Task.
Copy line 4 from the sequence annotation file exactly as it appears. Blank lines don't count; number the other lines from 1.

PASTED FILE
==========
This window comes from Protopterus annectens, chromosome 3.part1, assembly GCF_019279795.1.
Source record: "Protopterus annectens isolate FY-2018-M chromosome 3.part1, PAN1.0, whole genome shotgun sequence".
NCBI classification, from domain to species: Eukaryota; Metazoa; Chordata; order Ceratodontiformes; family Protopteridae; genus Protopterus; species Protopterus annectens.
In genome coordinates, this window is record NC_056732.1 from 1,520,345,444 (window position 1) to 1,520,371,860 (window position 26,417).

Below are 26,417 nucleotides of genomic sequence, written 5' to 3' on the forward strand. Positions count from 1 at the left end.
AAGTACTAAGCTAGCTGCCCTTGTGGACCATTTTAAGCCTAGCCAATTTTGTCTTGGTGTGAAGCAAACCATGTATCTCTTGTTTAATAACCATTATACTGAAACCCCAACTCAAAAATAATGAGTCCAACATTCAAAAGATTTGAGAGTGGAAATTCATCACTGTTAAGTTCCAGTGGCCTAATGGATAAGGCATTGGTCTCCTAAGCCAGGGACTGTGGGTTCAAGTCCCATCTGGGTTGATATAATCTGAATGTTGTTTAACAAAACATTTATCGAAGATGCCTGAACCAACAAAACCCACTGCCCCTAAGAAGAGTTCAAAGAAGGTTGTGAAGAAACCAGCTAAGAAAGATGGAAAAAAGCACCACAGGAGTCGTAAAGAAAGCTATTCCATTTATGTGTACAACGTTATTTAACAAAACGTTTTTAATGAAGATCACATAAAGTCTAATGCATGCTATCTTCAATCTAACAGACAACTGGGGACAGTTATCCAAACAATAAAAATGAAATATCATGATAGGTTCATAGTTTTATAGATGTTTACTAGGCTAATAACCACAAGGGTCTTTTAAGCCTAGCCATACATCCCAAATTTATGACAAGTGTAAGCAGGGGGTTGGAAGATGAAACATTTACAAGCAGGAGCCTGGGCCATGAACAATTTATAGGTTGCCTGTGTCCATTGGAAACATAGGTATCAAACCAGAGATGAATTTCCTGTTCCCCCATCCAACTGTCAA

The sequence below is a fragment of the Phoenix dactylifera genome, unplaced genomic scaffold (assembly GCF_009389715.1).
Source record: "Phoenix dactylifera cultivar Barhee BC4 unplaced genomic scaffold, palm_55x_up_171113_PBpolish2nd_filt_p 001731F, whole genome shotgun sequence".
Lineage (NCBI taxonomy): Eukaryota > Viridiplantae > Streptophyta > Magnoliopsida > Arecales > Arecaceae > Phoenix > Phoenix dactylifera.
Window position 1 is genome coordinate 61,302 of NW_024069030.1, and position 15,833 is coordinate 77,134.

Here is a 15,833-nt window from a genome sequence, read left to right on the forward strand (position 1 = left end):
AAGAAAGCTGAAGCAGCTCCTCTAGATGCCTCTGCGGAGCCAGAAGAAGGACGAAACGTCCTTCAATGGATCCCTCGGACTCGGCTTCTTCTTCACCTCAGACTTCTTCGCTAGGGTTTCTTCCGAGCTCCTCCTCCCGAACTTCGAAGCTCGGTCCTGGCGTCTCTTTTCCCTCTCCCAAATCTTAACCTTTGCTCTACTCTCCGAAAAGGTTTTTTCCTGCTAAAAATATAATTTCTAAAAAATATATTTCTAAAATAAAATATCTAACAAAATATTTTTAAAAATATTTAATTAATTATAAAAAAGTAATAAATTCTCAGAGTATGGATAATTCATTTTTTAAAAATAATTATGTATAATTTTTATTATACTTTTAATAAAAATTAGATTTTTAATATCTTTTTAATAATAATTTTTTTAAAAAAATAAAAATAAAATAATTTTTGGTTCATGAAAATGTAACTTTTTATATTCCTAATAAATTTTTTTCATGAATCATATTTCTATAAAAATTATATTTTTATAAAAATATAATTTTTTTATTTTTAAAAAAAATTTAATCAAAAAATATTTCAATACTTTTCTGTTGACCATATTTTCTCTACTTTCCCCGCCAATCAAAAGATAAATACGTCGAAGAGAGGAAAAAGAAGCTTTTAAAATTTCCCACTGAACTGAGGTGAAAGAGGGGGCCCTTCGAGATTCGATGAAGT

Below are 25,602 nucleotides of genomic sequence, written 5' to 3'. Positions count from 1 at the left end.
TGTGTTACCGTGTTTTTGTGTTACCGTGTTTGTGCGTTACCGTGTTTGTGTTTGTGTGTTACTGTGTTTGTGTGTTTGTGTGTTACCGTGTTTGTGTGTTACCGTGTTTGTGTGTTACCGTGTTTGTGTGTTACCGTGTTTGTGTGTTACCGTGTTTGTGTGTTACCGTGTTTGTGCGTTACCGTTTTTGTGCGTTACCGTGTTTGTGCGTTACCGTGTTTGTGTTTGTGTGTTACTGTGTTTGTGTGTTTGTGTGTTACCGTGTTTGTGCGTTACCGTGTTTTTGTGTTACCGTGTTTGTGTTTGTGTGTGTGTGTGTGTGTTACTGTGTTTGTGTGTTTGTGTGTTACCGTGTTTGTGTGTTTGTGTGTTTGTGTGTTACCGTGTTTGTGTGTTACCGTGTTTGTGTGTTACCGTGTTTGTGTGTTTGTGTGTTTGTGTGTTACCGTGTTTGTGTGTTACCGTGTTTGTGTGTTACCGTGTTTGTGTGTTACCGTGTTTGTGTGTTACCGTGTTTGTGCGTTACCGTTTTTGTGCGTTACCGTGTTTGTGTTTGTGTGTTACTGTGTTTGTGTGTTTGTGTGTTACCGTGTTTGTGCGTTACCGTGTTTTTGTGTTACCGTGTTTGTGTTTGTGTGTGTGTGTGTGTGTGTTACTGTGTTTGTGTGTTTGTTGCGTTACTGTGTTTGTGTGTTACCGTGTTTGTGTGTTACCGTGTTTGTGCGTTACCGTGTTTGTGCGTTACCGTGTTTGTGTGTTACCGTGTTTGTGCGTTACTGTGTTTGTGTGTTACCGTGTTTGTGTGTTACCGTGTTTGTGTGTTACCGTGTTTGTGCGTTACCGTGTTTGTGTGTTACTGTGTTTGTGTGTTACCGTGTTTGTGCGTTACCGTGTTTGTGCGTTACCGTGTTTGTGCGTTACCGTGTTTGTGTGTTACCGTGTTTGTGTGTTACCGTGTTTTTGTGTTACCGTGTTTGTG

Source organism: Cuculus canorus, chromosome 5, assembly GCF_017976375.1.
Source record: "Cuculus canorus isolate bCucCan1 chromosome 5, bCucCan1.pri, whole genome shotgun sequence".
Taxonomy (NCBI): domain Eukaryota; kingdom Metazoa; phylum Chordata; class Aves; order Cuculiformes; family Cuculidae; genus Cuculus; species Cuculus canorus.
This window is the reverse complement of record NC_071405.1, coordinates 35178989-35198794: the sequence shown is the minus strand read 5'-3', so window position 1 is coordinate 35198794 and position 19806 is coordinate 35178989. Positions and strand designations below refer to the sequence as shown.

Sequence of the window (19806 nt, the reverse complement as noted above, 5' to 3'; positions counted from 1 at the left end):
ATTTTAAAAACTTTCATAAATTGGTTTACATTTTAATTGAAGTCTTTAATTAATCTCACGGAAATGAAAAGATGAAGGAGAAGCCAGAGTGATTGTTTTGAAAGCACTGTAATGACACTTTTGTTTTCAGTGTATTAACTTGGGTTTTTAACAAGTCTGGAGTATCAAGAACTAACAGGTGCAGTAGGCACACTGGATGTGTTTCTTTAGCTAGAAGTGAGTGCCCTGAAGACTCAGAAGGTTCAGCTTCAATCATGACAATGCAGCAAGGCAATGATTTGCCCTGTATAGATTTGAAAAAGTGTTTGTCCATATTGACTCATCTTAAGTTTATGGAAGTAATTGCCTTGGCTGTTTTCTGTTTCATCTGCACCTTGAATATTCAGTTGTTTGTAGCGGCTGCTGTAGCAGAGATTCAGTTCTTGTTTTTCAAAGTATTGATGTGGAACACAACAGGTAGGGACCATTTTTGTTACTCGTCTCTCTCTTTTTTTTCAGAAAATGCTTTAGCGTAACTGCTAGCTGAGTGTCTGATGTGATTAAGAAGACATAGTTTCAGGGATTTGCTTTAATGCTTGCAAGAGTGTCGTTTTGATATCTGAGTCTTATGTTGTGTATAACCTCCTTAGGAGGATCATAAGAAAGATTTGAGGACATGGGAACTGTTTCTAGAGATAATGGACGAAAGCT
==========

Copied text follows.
In genome coordinates, this window is record NC_056732.1 from 1,520,345,444 (window position 1) to 1,520,371,860 (window position 26,417).